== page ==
GEORGE BUSH has made it official -- more or less. The vice president is now "exploring" the possibility of running for president. He is setting up an "exploratory committee" to do that and to work in his behalf. It will raise money from Bush backers and spend it on efforts it hopes will produce Bush delegates at the 1988 Republican National Convention.
You might well ask: so what else is new? Everyone knows Mr. Bush is running for president, and those who scan political reports carefully know that he and two other Republicans -- Jack Kemp and Pat Robertson -- have been running candidates in the precinct delegate contests this summer that will determine the makeup of Michigan's Republican delegation in 1988.
Mr. Bush could have used his announcement as an occasion for publicity. Instead it was made late on a Friday afternoon. We see two reasons for that. First, Mr. Bush was abandoning, after taking some flak, the palpably absurd position his lawyers took before the Federal Election Commission: that the Michigan precinct delegate contests have nothing to do with the presidential race. They do, and by setting up an "exploratory committee" that will ultimately be bound by federal disclosure requirements and limitations on contributions and spending, Mr. Bush is acknowledging that he's doing what he's doing. Though belated, it provides a nice contrast with Mr. Robertson, whose cause in Michigan is being championed by a tax-free foundation, and with Mr. Kemp, whose effort there is financed by a Michigan PAC that does not disclose contributions or disbursements.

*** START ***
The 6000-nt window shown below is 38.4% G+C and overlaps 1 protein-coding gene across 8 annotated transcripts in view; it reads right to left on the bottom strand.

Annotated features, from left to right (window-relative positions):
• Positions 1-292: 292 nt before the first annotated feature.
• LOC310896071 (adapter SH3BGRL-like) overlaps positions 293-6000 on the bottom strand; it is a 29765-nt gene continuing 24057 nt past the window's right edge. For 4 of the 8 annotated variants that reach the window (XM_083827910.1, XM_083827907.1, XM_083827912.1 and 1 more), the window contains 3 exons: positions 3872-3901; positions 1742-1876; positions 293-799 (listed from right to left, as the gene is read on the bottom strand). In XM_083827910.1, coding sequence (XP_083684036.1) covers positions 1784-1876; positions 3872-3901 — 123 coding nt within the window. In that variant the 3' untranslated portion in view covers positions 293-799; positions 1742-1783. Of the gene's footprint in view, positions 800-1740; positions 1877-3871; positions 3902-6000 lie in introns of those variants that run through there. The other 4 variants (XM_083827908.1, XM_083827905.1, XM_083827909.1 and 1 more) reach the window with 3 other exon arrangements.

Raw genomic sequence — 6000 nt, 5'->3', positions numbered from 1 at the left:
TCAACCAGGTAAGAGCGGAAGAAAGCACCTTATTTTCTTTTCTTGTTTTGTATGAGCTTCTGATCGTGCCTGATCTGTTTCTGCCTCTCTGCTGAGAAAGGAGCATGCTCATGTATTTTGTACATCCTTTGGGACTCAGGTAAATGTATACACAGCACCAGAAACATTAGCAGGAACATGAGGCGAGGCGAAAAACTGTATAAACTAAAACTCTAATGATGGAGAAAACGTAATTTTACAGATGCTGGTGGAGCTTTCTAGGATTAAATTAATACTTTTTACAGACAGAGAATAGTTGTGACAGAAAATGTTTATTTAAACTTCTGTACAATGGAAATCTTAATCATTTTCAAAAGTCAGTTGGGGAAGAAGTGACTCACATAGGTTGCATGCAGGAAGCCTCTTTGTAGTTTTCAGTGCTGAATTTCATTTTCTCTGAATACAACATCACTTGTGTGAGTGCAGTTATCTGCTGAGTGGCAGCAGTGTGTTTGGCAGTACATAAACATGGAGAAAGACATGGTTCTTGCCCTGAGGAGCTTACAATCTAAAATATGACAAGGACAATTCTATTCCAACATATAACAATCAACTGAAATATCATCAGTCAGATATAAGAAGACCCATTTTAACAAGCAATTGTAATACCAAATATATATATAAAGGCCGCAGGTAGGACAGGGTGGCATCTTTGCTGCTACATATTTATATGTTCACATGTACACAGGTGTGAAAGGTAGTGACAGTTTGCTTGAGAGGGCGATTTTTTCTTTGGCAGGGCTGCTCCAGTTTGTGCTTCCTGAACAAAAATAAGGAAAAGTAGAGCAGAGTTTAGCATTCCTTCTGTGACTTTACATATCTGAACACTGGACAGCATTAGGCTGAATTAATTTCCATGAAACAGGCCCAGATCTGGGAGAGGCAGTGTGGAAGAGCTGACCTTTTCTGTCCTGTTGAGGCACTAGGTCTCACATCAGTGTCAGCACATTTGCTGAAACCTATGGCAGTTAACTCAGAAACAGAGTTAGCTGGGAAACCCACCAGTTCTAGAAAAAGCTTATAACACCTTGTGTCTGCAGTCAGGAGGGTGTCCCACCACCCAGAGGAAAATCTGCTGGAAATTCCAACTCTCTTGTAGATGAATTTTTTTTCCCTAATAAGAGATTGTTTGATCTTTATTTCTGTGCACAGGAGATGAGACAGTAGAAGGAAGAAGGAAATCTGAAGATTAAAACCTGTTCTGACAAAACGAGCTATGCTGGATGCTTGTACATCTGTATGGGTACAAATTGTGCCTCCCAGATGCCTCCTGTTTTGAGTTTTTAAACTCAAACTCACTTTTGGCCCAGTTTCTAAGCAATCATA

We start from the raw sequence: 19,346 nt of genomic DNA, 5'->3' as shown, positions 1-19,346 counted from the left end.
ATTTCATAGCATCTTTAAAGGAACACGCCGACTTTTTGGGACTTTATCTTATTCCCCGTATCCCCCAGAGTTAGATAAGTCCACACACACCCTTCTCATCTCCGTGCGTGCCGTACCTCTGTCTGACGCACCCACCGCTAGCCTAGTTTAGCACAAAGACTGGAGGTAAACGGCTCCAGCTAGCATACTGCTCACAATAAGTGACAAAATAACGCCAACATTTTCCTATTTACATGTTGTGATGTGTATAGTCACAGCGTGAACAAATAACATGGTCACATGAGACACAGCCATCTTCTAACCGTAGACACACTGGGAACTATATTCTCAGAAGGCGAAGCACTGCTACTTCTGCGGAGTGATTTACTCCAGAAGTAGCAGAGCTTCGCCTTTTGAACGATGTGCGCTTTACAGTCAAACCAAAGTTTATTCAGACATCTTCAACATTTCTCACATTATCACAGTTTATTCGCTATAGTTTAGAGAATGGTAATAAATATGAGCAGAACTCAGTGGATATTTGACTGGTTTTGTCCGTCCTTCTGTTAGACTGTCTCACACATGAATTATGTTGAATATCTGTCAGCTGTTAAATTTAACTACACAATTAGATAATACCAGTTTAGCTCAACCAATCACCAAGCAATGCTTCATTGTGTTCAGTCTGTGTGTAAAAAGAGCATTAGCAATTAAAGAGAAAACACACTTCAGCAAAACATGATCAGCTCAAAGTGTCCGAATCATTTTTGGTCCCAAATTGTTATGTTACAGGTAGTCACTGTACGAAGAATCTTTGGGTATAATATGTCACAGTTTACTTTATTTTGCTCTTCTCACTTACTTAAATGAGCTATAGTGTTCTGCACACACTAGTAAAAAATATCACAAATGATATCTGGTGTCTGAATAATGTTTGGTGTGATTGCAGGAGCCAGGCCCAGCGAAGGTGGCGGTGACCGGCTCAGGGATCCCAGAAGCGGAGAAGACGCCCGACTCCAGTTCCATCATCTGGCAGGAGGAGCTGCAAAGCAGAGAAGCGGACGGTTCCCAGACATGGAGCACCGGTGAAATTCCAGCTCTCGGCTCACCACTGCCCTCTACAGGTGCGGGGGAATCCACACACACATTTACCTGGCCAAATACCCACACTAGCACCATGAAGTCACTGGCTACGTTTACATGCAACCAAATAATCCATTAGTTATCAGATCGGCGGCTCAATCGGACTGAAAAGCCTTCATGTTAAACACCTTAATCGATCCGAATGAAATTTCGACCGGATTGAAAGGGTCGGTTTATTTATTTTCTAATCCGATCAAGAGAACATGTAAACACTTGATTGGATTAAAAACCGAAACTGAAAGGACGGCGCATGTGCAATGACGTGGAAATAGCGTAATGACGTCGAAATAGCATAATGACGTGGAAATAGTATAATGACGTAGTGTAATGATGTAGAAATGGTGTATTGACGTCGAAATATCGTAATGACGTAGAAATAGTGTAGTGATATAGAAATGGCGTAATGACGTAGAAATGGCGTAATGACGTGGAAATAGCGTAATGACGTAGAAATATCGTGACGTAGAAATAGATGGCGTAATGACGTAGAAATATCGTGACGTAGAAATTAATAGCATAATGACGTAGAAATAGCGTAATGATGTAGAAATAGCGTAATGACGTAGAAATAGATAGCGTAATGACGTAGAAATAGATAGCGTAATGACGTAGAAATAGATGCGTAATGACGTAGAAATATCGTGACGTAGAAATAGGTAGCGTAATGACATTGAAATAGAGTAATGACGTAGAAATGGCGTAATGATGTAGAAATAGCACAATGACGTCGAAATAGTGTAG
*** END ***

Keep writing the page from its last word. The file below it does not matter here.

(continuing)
Second, the creation of the "exploratory committee" suggests that Mr. Bush has decided he must make a greater effort in Michigan than he had anticipated. The new committee can do two things that Mr. Bush's PAC, operating under the fiction that it wasn't working for a presidential candidate, couldn't do. Now the Bush forces can campaign openly for precinct delegate candidates and advertise them as Bush supporters. And Mr. Bush's managers will be able to pour as much as $750,000 into Michigan between now and Aug. 5. Mr. Bush did not do as well as expected when it came to filing precinct delegate candidates last May 27; now he is running, if not scared, then at least awfully hard.
The Michigan Republican Party has forced a ludicrously early contest, and candidates have had problems reconciling their efforts there with a legal scheme designed to regulate campaign finances over a considerably shorter period. Mr. Bush has, late in the day, come up with a better solution than the two others competing heavily there. In the process he has raised the stakes, and increased his own risk, in a contest that comes too soon.